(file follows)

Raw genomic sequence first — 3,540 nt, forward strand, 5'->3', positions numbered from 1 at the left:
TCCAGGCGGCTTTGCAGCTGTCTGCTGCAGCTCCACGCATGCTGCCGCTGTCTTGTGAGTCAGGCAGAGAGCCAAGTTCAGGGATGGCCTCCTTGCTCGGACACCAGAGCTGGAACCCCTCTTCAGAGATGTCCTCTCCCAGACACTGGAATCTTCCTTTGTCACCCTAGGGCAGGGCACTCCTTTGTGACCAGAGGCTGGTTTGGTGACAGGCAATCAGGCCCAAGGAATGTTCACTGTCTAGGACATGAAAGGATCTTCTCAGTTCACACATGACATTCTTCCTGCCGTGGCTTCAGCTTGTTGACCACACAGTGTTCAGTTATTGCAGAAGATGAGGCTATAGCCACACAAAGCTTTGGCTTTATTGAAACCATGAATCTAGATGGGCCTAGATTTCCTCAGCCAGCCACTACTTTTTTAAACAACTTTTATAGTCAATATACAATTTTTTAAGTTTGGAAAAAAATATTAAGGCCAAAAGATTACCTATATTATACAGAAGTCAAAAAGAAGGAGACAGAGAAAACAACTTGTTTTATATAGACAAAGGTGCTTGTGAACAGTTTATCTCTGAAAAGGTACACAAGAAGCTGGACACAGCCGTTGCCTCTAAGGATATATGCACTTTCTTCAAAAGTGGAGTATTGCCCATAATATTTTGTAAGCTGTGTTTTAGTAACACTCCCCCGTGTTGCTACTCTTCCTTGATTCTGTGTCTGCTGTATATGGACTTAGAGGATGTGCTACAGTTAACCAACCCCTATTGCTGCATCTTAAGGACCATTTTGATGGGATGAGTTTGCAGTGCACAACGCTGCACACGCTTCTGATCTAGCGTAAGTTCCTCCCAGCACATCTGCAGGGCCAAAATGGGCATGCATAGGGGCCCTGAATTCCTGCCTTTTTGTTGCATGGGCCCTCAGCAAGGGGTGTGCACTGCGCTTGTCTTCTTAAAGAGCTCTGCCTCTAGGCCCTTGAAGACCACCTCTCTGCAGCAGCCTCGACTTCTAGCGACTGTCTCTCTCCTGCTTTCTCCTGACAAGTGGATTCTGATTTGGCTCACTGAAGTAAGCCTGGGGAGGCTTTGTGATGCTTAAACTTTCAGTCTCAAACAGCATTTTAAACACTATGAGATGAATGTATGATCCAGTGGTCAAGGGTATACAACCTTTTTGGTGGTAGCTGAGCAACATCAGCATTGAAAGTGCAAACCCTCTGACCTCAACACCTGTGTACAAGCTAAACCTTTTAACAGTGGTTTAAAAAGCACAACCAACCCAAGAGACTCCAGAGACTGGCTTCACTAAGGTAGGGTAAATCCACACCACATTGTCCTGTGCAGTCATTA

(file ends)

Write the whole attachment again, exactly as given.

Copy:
Raw genomic sequence first — 3,540 nt, forward strand, 5'->3', positions numbered from 1 at the left:
TCCAGGCGGCTTTGCAGCTGTCTGCTGCAGCTCCACGCATGCTGCCGCTGTCTTGTGAGTCAGGCAGAGAGCCAAGTTCAGGGATGGCCTCCTTGCTCGGACACCAGAGCTGGAACCCCTCTTCAGAGATGTCCTCTCCCAGACACTGGAATCTTCCTTTGTCACCCTAGGGCAGGGCACTCCTTTGTGACCAGAGGCTGGTTTGGTGACAGGCAATCAGGCCCAAGGAATGTTCACTGTCTAGGACATGAAAGGATCTTCTCAGTTCACACATGACATTCTTCCTGCCGTGGCTTCAGCTTGTTGACCACACAGTGTTCAGTTATTGCAGAAGATGAGGCTATAGCCACACAAAGCTTTGGCTTTATTGAAACCATGAATCTAGATGGGCCTAGATTTCCTCAGCCAGCCACTACTTTTTTAAACAACTTTTATAGTCAATATACAATTTTTTAAGTTTGGAAAAAAATATTAAGGCCAAAAGATTACCTATATTATACAGAAGTCAAAAAGAAGGAGACAGAGAAAACAACTTGTTTTATATAGACAAAGGTGCTTGTGAACAGTTTATCTCTGAAAAGGTACACAAGAAGCTGGACACAGCCGTTGCCTCTAAGGATATATGCACTTTCTTCAAAAGTGGAGTATTGCCCATAATATTTTGTAAGCTGTGTTTTAGTAACACTCCCCCGTGTTGCTACTCTTCCTTGATTCTGTGTCTGCTGTATATGGACTTAGAGGATGTGCTACAGTTAACCAACCCCTATTGCTGCATCTTAAGGACCATTTTGATGGGATGAGTTTGCAGTGCACAACGCTGCACACGCTTCTGATCTAGCGTAAGTTCCTCCCAGCACATCTGCAGGGCCAAAATGGGCATGCATAGGGGCCCTGAATTCCTGCCTTTTTGTTGCATGGGCCCTCAGCAAGGGGTGTGCACTGCGCTTGTCTTCTTAAAGAGCTCTGCCTCTAGGCCCTTGAAGACCACCTCTCTGCAGCAGCCTCGACTTCTAGCGACTGTCTCTCTCCTGCTTTCTCCTGACAAGTGGATTCTGATTTGGCTCACTGAAGTAAGCCTGGGGAGGCTTTGTGATGCTTAAACTTTCAGTCTCAAACAGCATTTTAAACACTATGAGATGAATGTATGATCCAGTGGTCAAGGGTATACAACCTTTTTGGTGGTAGCTGAGCAACATCAGCATTGAAAGTGCAAACCCTCTGACCTCAACACCTGTGTACAAGCTAAACCTTTTAACAGTGGTTTAAAAAGCACAACCAACCCAAGAGACTCCAGAGACTGGCTTCACTAAGGTAGGGTAAATCCACACCACATTGTCCTGTGCAGTCATTA